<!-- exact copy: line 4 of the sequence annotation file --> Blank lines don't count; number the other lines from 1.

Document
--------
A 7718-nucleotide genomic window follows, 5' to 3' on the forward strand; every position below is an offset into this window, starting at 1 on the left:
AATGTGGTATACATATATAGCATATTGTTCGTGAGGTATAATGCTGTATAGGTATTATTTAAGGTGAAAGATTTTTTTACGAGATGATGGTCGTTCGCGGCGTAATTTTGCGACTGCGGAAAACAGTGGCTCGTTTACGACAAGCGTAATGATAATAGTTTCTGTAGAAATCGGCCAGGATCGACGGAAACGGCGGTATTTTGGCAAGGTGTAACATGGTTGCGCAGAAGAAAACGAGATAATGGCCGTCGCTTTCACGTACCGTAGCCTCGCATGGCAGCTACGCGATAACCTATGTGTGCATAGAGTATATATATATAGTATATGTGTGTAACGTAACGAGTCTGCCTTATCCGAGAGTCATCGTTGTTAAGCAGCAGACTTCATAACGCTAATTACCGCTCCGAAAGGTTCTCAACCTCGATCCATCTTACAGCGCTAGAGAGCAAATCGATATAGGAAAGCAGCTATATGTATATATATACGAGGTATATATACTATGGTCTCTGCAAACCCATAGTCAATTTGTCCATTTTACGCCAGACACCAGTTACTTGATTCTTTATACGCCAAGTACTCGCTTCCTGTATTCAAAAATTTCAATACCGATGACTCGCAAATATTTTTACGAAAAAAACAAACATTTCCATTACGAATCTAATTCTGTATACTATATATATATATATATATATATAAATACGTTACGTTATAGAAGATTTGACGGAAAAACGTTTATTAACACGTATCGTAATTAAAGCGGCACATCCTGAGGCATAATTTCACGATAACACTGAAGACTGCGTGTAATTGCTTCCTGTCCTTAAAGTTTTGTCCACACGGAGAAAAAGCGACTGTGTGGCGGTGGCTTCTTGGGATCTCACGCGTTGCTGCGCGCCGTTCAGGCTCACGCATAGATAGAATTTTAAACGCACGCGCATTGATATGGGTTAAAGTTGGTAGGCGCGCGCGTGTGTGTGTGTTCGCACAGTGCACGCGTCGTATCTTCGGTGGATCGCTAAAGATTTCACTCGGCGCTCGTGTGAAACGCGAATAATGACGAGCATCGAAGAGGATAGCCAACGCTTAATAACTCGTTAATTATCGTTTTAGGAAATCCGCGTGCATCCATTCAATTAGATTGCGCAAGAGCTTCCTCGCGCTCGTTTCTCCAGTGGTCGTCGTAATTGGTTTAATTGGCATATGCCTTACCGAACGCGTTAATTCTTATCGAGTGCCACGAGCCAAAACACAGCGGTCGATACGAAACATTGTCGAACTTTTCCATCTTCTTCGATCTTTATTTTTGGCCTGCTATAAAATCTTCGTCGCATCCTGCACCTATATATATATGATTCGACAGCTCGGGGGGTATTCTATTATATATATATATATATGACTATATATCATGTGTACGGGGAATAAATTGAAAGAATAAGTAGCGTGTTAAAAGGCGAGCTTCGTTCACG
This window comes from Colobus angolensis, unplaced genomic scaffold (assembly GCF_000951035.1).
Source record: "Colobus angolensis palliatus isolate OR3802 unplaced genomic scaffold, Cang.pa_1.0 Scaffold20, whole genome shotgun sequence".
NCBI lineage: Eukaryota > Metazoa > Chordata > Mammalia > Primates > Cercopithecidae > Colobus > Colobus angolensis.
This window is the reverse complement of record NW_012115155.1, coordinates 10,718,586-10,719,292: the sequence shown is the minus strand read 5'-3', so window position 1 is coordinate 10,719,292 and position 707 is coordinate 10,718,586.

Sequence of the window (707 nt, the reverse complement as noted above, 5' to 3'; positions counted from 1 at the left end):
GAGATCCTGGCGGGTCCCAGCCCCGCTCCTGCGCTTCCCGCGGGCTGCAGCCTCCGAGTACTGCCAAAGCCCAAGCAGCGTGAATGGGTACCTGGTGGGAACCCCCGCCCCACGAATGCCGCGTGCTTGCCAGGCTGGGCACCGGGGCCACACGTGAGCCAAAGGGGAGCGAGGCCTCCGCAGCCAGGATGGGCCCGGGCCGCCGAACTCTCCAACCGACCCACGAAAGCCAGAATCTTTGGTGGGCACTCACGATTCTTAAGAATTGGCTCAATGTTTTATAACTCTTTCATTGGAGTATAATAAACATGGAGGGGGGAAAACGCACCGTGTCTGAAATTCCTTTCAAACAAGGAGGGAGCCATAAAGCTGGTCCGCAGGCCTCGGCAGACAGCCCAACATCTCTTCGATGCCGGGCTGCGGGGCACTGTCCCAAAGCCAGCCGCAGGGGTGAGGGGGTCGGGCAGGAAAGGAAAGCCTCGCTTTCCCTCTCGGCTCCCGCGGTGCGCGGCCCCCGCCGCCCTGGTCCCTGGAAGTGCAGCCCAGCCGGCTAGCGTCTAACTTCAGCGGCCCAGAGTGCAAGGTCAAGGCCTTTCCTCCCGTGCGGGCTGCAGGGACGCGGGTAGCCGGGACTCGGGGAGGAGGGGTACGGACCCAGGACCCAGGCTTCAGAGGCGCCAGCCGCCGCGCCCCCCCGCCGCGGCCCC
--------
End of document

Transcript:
Source record: "Colobus angolensis palliatus isolate OR3802 unplaced genomic scaffold, Cang.pa_1.0 Scaffold20, whole genome shotgun sequence".